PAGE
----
To conduct effective threat hunting, security teams need to have a reliable data source, such as a security information and event management system with centralized logs from multiple sources. Even logs from individual environments — such as endpoint detection and response, antivirus tools, networks, and data loss prevention (DLP) systems — are sufficient for threat hunting. Once the data source has been defined, threat hunters need to search through it using different techniques.
For example, the goal could be to hunt for signs of credential dumping in the environment. “You want to aggregate all threat intelligence that you know about credential dumping programs and commands and build a playbook around what you are going to actively seek around those logs,” he says. The same approach can be applied for each of the different attack techniques listed in frameworks such as MITRE ATT&CK.
“I would start by focusing on a particular technique and then kind of exploding from there to a point where you can collect a particular artifact from every single endpoint in your environment and hunting through that data,” he says. “That is when you start leveling up your capabilities in the threat hunting space.” As one example, he points to the application compatibility cache that is stored on all machines. The caches contain a record of all processes that ran on a particular machine. Organizations can conduct a whole hunting campaign around just that data source alone.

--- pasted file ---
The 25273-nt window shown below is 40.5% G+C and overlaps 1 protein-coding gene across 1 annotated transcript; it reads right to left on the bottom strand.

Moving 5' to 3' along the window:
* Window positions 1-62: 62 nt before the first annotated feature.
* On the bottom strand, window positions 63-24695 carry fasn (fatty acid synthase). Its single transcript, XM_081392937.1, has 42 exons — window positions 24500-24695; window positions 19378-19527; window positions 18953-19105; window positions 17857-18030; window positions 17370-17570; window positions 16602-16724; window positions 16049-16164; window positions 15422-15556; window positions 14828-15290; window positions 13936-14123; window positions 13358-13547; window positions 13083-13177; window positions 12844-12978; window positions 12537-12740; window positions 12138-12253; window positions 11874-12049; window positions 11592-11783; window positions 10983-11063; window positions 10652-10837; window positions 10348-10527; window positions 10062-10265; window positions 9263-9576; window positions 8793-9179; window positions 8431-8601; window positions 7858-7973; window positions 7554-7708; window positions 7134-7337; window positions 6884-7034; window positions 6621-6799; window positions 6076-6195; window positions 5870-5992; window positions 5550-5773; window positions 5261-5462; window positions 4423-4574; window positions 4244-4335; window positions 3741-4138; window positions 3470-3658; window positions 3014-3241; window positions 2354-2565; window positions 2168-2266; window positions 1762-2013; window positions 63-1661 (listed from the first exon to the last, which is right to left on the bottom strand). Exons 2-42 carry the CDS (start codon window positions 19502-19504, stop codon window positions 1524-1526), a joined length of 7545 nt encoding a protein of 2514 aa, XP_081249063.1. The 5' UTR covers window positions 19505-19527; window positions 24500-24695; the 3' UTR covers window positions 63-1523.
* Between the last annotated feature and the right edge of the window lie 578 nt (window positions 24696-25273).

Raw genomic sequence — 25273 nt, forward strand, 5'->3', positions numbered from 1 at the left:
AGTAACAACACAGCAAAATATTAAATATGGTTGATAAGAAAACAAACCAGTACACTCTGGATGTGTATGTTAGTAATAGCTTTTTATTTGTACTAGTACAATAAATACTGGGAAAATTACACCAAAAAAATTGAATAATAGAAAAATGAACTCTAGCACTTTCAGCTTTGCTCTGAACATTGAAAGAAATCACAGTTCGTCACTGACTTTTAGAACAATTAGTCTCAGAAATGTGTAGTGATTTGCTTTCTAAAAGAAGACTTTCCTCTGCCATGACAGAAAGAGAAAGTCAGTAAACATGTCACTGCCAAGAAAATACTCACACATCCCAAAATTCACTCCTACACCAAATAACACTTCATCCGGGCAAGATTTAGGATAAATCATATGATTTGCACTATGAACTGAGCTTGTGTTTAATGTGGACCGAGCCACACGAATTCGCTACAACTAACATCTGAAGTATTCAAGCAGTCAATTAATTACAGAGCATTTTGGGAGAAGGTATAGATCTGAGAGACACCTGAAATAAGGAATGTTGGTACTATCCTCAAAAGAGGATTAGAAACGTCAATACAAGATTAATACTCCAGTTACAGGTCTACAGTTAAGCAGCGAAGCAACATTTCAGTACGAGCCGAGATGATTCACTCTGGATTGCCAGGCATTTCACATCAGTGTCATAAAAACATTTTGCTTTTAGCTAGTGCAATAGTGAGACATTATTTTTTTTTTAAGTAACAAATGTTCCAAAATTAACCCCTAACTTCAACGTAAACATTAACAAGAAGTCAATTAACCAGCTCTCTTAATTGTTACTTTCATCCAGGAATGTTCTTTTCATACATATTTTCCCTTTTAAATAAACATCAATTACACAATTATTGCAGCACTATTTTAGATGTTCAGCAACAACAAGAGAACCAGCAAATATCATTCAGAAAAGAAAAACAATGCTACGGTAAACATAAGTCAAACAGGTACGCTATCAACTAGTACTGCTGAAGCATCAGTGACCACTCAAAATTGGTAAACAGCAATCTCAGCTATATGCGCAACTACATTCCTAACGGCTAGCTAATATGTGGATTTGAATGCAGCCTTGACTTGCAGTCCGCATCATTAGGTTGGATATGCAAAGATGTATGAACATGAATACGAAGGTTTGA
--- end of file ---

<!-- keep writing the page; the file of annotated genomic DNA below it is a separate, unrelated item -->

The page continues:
The Right Skill Set
To be good at it, threat hunters need a solid understanding of security architectures, asset security, application security, and other fundamentals. They also need some level of incident response skills, including log analysis, malware analysis, forensics, and threat intel handling. Additionally, a threat hunter needs to be analytical, patient, and relentless, according to Bandos. The job can be tedious, and those without the right attitude can get quickly frustrated, he says.
One challenge with threat hunting is measuring success. It sometimes can be unclear if a threat hunting exercise turned up nothing because the exercise itself was not conducted properly or because there really was nothing to uncover. In smaller environments especially, threat hunters might often not uncover any new or hidden threats.
But in larger environments, with tens of thousands of endpoints, threat hunting can frequently uncover artifacts that might have slipped through intrusion detection and prevention controls. When threat hunting is handled internally, the analysts in charge most often tend to wear multiple hats. While that by itself is not a bad thing, it’s important that threat hunting not be viewed as a part-time endeavor, Bandos says.
“The worst mistake is just assuming something is legitimate,” just because it appears to be that way, Bandos says. Often, security analysts — especially the less experienced ones — can look at some activity or log data and ignore it because it appears to be normal. He adds: “Bad actors do a fantastic job of blending in and staying within the lines.”
Jai Vijayan is a seasoned technology reporter with over 20 years of experience in IT trade journalism. He was most recently a Senior Editor at Computerworld, where he covered information security and data privacy issues for the publication. Over the course of his 20-year … View Full Bio